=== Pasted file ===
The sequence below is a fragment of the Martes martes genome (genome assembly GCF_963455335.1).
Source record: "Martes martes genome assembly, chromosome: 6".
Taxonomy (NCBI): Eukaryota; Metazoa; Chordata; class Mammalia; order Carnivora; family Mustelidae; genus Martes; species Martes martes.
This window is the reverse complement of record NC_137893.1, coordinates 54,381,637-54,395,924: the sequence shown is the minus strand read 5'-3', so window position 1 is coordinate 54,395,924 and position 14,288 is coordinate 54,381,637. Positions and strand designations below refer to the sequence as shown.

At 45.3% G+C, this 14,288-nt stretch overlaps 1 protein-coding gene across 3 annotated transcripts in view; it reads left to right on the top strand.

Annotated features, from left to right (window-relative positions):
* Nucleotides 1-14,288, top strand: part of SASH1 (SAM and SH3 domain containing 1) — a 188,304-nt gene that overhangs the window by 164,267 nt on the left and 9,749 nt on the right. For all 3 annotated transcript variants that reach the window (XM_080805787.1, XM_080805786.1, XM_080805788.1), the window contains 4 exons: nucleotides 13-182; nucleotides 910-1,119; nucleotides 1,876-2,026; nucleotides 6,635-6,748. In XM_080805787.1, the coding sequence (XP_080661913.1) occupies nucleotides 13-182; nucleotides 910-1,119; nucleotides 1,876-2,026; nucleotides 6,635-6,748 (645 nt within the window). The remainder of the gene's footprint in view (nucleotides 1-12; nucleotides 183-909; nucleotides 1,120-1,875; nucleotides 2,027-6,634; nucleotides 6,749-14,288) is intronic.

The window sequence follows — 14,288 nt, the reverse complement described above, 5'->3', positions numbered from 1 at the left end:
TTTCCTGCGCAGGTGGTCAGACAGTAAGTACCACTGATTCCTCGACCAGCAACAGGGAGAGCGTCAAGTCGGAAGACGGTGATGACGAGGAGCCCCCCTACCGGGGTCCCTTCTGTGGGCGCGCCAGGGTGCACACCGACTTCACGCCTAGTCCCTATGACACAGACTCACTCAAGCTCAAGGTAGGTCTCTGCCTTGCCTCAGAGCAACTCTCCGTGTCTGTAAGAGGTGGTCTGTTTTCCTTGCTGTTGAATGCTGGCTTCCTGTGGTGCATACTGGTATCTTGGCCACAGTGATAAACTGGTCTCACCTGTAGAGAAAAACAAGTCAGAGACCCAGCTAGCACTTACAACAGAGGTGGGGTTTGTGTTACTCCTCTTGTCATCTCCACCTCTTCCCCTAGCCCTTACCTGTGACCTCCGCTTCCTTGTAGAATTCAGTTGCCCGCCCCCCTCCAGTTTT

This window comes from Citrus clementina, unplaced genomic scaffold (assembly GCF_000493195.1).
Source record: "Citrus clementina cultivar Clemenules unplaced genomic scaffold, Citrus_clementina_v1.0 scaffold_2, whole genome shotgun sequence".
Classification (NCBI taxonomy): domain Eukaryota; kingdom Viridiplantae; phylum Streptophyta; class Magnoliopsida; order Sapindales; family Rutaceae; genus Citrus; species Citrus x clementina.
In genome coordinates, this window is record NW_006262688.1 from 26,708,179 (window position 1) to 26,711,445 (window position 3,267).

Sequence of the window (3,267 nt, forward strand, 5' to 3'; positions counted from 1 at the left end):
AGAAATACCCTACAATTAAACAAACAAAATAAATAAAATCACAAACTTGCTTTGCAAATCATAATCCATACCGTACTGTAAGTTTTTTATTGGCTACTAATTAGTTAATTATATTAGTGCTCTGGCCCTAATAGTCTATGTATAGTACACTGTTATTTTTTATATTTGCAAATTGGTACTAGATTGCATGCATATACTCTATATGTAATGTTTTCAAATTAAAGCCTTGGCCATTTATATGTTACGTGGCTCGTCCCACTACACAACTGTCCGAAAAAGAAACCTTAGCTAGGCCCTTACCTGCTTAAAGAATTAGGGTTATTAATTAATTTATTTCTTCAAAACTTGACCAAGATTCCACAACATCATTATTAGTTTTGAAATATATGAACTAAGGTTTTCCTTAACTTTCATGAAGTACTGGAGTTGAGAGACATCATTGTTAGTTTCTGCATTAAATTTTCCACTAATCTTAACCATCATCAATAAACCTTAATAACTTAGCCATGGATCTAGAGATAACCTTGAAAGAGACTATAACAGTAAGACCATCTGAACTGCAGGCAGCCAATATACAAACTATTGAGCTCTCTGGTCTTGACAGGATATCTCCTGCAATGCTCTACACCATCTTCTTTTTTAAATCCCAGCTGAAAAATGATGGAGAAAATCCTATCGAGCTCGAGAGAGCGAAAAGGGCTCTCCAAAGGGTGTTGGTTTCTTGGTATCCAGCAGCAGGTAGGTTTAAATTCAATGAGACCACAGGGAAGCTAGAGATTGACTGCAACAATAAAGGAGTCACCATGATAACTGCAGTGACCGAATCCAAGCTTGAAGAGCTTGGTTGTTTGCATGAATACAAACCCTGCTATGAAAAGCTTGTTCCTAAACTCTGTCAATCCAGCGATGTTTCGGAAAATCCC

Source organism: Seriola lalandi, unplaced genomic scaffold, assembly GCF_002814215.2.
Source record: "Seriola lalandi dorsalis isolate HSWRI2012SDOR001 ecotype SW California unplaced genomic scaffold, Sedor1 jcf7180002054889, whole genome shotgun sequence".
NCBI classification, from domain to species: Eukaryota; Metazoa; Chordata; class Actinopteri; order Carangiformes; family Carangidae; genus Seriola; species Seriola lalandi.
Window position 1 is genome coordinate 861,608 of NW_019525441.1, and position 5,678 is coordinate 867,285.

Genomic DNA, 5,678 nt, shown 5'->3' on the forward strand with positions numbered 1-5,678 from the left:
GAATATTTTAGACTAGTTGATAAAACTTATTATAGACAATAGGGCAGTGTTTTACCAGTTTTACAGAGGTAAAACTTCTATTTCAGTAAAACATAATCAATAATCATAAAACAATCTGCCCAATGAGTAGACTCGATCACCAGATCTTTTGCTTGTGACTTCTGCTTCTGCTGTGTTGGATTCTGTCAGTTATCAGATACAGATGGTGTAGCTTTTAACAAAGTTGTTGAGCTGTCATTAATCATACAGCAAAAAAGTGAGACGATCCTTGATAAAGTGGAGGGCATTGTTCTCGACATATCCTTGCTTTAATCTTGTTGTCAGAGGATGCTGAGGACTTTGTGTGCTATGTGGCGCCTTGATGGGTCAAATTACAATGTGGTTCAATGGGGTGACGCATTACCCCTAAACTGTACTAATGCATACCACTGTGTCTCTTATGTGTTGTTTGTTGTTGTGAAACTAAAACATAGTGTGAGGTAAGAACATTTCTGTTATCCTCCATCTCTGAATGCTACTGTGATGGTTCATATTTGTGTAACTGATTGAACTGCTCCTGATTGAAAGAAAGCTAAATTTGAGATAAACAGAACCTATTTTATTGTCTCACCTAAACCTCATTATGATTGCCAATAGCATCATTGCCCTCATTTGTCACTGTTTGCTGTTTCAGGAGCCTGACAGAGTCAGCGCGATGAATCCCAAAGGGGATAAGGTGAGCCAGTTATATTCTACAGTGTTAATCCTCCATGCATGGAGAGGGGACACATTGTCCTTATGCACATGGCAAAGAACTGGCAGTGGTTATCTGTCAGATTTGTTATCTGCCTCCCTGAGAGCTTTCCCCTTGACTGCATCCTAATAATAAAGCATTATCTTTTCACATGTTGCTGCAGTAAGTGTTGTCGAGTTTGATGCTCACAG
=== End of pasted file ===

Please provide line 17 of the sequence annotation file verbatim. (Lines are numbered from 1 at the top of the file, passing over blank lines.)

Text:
Source record: "Seriola lalandi dorsalis isolate HSWRI2012SDOR001 ecotype SW California unplaced genomic scaffold, Sedor1 jcf7180002054889, whole genome shotgun sequence".